Long-serving Labor politician Kon Vatskalis has announced he is quitting politics after 13 years in the Northern Territory’s Legislative Assembly.
Speaking at a press conference today Mr Vatskalis said “in danger of paraphrasing one of our famous colleagues, it’s time,” referring to Gough Whitlam’s campaign slogan for the 1972 federal election.
“It’s time for me to say goodbye to let some new blood come into Territory politics,” he said.
Asked if he had any regrets, the 57-year-old said: “I didn’t see my children growing up.
“If you compare my life as a public servant and my life as a politician, I’d rather go back to the public service… [working] 8am to 4:21, six weeks’ holidays, no overtime, no weekends.”
Mr Vatskalis has held the seat of Casuarina since 2001 when Labor won Darwin’s northern suburbs for the first time, taking government from the Country Liberals after a 27-year stranglehold on power.
His decision to leave politics will force a by-election, but the Government is yet to set a date.
Hard yards during live exports suspension, Montara spill
Mr Vatskalis described his 11 years as a Northern Territory government minister as the “hardest I have worked in my life”.
He was the primary industry minister when his federal Labor counterpart Joe Ludwig suspended live cattle exports in June 2011.
“I think it hurt a lot for the Labor Party in the federal Parliament, but in the Territory our chief minister Paul Henderson responded quickly,” Mr Vatskalis said.
He was also the minister during the Montara oil spill and fire. An offshore oil rig burned for weeks in 2009, spilling millions of litres of oil into the Timor Sea.
Federal and Territory governments have blamed each other for the disaster.
“The whole Montara incident, the Territory had a very small part to play. Montara was a bigger play in order for some federal department to take control of all the oil fields in Australia,” he said.
But he cited the NT Caught fish labelling system as a model for the nation, allowing consumers to distinguish between local and imported fish at the supermarket and in restaurants.
“It’s so successful that every other state has endeavoured to copy it and have it in their own system,” Mr Vatskalis.
Child protection and health the toughest portfolios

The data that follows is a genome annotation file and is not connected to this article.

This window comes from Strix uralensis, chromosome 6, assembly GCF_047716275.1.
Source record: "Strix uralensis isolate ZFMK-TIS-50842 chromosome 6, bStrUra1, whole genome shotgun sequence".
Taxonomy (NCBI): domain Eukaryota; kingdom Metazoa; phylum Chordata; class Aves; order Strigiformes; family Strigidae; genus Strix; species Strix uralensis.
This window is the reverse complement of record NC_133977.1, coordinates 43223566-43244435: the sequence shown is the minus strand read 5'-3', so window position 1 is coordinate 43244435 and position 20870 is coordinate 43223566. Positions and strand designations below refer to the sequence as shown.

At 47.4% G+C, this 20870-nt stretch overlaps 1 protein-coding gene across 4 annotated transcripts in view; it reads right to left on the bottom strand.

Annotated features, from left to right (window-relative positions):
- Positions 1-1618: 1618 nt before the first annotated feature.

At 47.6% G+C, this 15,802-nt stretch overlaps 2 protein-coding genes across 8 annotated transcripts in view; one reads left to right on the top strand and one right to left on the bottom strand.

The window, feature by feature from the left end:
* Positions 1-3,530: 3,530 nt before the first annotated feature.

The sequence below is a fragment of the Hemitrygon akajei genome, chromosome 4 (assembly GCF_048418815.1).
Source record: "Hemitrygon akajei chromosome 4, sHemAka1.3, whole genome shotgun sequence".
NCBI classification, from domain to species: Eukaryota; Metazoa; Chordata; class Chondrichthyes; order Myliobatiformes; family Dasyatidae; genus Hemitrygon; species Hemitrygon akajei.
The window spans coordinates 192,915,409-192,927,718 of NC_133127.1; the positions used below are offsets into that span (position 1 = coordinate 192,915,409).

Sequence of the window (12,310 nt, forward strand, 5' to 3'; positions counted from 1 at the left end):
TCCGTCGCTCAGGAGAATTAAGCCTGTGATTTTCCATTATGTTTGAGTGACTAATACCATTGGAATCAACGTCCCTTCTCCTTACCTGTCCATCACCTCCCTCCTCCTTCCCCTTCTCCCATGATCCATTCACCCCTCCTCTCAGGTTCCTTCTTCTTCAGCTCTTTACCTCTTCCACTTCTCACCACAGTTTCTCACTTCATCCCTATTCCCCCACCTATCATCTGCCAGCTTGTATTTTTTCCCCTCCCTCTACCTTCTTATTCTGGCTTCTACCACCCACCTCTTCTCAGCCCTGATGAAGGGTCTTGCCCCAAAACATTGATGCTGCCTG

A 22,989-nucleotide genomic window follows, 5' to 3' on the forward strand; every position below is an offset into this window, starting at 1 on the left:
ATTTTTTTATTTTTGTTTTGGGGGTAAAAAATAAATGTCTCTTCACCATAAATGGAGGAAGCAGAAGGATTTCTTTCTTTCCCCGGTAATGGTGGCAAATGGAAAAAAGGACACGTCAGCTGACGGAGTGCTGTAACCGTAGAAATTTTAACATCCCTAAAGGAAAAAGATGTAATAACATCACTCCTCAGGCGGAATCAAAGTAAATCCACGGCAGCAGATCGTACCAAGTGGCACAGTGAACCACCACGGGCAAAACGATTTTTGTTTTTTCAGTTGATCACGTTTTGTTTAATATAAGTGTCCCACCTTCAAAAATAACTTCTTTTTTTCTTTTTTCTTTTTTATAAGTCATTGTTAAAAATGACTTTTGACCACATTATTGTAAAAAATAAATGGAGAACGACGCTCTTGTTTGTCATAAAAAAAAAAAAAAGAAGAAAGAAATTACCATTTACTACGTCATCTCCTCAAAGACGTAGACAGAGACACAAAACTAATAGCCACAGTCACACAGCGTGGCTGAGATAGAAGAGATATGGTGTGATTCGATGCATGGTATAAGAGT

Mr Vatskalis was a long-term health minister and minister for child protection.
“I worked hard and I achieved to have a stand-alone department for child protection, putting extra money there, putting more people, because I many times woke up in the middle of the night thinking about the sad stories I heard during the day,” he said.
The Country Liberals government returned child protection to the Health Department when it won office in 2012.
“We focussed on Indigenous children. This Government has not focused on Indigenous children,” Mr Vatskalis said.
“They completely broke down the Indigenous peak body we put in place, and they are going to pay for it, and the worst part of it is Indigenous kids are going to suffer.”
But he described the federally funded oncology unit at Royal Darwin Hospital as one of Labor’s greatest achievements in health.
“We have the most modern oncology centre in Australia. So good that Western Australia… wants to send people for renal dialysis to Alice Springs. Obviously we did something right,” he said.
Mr Vatskalis will not retire from Parliament until after sittings next month, but he warned candidates in the ensuing by-election that the Territory’s tiny 4,000-voter electorates make on-the-ground campaigning even more important that in larger federal and state seats with tens of thousands of voters.
“You know everybody, you know their wedding anniversary, you know their dog’s name, that’s a very different relationship to anywhere else in Australia,” he said.
“You can’t afford to be invisible because people will ask where is my local member?”
He believes the by-election will be decided on cost of living issues, driven by increases in utility bills from the Government-owned Power and Water Corporation.
But Chief Minister Adam Giles has used the retirement of such a senior Labor figure to raise questions about the Opposition Leader’s hold on the job.
“I’m not surprised Kon wants to go, we know there has been continual fighting and instability within the Labor ranks, particularly around Delia Lawrie,” Mr Giles said
Labor said it had recorded swings against the Government in the two by-elections since the Country Liberals took office, and expects to retain the safe Labor seat.
Neither side would nominate a likely candidate for the by-election.